News from the US: Putting Data to Work
Across the U.S., an increasing number of state and local jurisdictions are implementing building performance reporting laws that generate large quantities of useful data on the characteristics and resource consumption of the building stock. However, to realize the potential of these policies, the data must not only be gathered, but put to work to drive energy savings. Under a three-year pilot, Washington, D.C., New York City, and their partners are pioneering the use of data from building performance reporting in energy efficiency programs.
The Putting Data to Work project, led by the Institute for Market Transformation (IMT), was developed on the assumptions that the publication of building performance data on government websites does little to drive transformative change in the energy efficiency market on its own, and that the value of the building performance information being collected by many cities nationwide is not yet being fully realized.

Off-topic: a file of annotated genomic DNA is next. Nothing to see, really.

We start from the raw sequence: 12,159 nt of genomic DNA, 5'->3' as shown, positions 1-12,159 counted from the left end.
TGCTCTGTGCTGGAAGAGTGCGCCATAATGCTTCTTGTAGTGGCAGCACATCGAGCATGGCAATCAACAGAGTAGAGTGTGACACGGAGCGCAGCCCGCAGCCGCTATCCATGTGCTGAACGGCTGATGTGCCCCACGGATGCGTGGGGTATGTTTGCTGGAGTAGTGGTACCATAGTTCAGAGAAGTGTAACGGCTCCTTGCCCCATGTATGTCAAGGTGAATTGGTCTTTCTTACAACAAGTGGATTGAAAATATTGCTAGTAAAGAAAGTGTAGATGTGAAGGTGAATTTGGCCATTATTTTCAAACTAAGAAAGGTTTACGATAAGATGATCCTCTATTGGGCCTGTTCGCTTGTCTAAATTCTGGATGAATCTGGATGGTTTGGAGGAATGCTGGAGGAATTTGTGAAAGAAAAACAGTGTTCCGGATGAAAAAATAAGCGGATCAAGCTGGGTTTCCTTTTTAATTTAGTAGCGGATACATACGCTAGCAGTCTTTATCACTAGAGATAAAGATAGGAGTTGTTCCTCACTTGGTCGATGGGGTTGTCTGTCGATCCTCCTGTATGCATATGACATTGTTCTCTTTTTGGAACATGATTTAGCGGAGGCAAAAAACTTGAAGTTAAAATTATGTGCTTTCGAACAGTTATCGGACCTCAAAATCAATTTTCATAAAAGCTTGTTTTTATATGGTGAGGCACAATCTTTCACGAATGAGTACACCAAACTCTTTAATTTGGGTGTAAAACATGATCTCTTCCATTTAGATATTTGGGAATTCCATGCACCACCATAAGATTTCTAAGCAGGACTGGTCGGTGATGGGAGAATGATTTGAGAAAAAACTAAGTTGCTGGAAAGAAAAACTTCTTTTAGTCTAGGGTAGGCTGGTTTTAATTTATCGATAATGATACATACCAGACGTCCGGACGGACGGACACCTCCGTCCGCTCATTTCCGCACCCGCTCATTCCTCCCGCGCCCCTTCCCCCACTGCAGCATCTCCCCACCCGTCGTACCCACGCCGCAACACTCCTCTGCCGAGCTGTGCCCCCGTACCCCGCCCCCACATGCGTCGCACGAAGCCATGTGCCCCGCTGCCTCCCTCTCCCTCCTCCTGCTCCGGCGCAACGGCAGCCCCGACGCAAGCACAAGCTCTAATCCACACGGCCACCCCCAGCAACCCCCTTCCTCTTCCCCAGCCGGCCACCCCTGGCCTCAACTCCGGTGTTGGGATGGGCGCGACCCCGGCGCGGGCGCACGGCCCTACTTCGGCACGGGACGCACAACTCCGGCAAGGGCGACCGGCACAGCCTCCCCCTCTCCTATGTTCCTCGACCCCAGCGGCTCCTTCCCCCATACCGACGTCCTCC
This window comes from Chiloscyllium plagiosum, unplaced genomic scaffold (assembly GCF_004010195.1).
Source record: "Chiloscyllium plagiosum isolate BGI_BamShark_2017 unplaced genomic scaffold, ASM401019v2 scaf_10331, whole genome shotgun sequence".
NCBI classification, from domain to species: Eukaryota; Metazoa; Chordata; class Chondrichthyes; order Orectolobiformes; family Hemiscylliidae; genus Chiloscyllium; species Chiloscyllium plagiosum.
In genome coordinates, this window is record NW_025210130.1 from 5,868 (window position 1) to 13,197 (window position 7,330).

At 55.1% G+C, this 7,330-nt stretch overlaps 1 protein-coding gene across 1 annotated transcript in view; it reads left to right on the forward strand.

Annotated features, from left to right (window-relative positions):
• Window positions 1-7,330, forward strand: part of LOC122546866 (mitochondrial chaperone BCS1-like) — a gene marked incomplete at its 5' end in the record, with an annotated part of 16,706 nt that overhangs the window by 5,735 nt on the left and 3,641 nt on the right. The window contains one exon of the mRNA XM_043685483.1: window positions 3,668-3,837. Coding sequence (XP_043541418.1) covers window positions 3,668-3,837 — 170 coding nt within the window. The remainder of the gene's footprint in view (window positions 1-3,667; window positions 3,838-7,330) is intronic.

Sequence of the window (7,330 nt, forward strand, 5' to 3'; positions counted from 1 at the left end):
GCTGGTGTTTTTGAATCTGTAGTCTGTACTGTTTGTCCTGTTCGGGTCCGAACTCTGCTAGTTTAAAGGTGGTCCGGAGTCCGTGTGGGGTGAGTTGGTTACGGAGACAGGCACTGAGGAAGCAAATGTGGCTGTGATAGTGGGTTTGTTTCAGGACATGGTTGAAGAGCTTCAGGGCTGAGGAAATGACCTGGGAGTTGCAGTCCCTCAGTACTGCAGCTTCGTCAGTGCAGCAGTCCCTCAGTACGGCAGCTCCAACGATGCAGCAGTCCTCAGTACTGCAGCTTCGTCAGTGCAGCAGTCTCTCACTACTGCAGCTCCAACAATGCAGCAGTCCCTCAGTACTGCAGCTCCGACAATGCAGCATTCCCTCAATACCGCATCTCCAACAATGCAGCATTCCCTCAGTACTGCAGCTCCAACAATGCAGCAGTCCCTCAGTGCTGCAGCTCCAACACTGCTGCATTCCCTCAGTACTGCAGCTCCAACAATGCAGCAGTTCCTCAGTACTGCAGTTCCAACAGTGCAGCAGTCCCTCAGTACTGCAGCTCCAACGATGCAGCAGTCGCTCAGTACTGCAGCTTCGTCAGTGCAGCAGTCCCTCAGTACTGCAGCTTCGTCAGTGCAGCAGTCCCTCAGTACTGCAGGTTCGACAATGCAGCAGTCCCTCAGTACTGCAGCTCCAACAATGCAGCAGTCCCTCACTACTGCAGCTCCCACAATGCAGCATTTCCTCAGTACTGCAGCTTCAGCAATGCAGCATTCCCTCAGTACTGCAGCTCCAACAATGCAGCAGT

Similarities in the nature of the information being collected across cities means that those jurisdictions with newer benchmarking and building performance transparency policies can adopt best practices developed through the District and New York City’s many years of experience working with their policy data. This hands-on experience collected in both jurisdictions provides a guide for identifying efficiency opportunities using city-collected data.
This toolkit and associated resources are crafted to enable other local governments, utilities, and program implementers to learn from the District and New York City’s experiences and replicate their success to maximize energy and greenhouse gas (GHG) savings from their built environments.
For jurisdictions with benchmarking and building performance policies, or those considering adopting them, the hands-on experience collected in the District and New York City provides a guide for using city-collected data to identify ripe efficiency opportunities.
For utilities and energy efficiency service providers, the lessons learned in in the District and New York bring to light ways in which publicly available policy data can assist in better customer targeting, ideally leading to higher participation rates at lower customer acquisition costs.
More information about the project can be found at this link.